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East Mediterr Health J ; 27(8): 782-789, 2021 Aug 26.
Artigo em Inglês | MEDLINE | ID: mdl-34486714


Background: Social media are increasingly being used by young adults worldwide. The question is whether they can be successfully incorporated into health programmes to promote physical activity. Aims: To measure the effect of a WhatsApp-based intervention for promoting physical activity among female college students in Abha, Saudi Arabia. Methods: This randomized controlled trial from November 2019 to January 2020 included 110 students. The intervention group received a brief orientation on exercise and up to 4 physical activity promotion messages per week via WhatsApp for 10 weeks. The messages were obtained from the websites of the US Centers for Disease Control and World Health Organization (WHO). Physical activity was assessed at baseline and at 10-weeks' follow-up using the WHO Global Physical Activity Questionnaire. Results: The 2 groups were similar in sociodemographic and baseline physical activity levels. Postintervention data analysis revealed significant improvement in the proportion of participants with moderate-intensity physical activity in the work and recreation domains. Compared with the control group, mean metabolic equivalents/week of the intervention group improved significantly. The mean difference in total physical activity before and after intervention was significant in all domains and in all categories of activity. The proportion of participants who met the WHO criteria for minimum physical activity per week increased from 69.8% to 90.5% after intervention. Conclusion: Social-network-based interventions improve physical activity and may be incorporated into youth-targeted health programmes.

Exercício Físico , Mídias Sociais , Adolescente , Feminino , Humanos , Arábia Saudita , Estudantes , Adulto Jovem
Vaccines (Basel) ; 9(8)2021 Aug 12.
Artigo em Inglês | MEDLINE | ID: mdl-34452020


BACKGROUND: There is a lack of data on Saudi domestic air travellers' understanding regarding COVID-19 and their attitude towards the COVID-19 vaccination. OBJECTIVES: This study aimed to assess Saudi domestic air travellers' understanding regarding COVID-19 and attitude towards mandating the COVID-19 vaccination for travellers. METHODS: A survey using a self-administered, structured, and closed-ended questionnaire was conducted among domestic air travellers in Saudi Arabia. Participants' socio-demographic information, travel history, health status, and attitudes and willingness to accept the COVID-19 vaccination were collected and analysed. RESULTS: Of the 2236 respondents who participated in the survey, 542 (24.25%) had a history of COVID-19, 803 (35.9%) were exposed to a COVID-19 case, 1425 (63.7%) were concerned about catching COVID-19 during air travel, 796 (35.6%) thought the COVID-19 vaccination should be obligatory for travellers, 1105 (49.4%) thought it should be optional, and 335 (15.0%) thought the vaccination was unnecessary. Being of the male gender (adjusted odds ratio [aOR] 1.41, 95% confidence interval [95% CI] 1.14-1.69), being concerned about contracting COVID-19 (aOR 1.34, 95% CI 1.12-2.10) and frequent travelling (aOR 1.40, 95% CI 1.10-3.40) were predictors of vaccination uptake. CONCLUSION: This study demonstrates that although domestic Saudi travellers were concerned about COVID-19 infection, vaccine hesitancy was prevalent among them.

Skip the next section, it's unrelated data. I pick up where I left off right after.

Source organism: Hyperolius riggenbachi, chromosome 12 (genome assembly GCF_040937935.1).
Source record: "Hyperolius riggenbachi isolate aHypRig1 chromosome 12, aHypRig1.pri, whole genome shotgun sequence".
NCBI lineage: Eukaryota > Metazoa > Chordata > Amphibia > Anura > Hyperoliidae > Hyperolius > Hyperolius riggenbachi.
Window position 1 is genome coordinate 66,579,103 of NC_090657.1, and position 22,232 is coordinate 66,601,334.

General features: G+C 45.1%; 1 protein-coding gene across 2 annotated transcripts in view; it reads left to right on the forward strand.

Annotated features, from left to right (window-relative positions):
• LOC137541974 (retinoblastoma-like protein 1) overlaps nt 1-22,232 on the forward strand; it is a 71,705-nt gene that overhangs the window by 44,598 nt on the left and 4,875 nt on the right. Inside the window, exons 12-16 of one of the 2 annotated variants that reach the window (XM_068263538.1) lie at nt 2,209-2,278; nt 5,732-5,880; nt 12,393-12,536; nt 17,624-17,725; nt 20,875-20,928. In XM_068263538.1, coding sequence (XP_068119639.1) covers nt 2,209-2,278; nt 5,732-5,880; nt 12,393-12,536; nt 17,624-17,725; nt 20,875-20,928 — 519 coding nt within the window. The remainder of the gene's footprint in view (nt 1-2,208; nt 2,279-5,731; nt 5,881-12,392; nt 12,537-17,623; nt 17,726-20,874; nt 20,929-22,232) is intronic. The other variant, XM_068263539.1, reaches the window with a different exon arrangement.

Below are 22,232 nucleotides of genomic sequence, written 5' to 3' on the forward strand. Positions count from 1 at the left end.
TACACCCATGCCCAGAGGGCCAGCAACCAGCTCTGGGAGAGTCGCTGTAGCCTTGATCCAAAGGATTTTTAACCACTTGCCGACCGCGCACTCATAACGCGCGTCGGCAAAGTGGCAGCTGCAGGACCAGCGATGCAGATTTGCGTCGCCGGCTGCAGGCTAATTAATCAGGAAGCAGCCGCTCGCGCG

Diabetes Metab Syndr ; 15(2): 565-568, 2021.
Artigo em Inglês | MEDLINE | ID: mdl-33689938


BACKGROUND: Khat is known to have a stimulating effect on the sympathetic nervous system by producing a temporary sensation of activeness and happiness, along with mood disturbance and anxiety. Despite growing evidence of the association between khat chewing and glycaemic control in patients with diabetes, the position of khat chewing in DM is not fully recognised. AIM: To evaluate the association of khat chewing with the risk of elevated blood glucose levels among patients with type 2 diabetes mellitus. METHOD: A web-based literature search was performed using the electronic databases PubMed, EMBASE and Google Scholar. Databases were searched for studies published about khat chewing and diabetes mellitus in the Jazan region, Saudi Arabia and Yemen. RESULT: Twenty-five published articles studying the relation between khat chewing and diabetes mellitus were identified, but only 10 studies reported an association between khat chewing and blood glucose levels and were included. CONCLUSION: Khat chewing increases fasting blood glucose, post-prandial blood glucose and HbA1c levels in patients with diabetes in the Jazan region, Saudi Arabia and Yemen.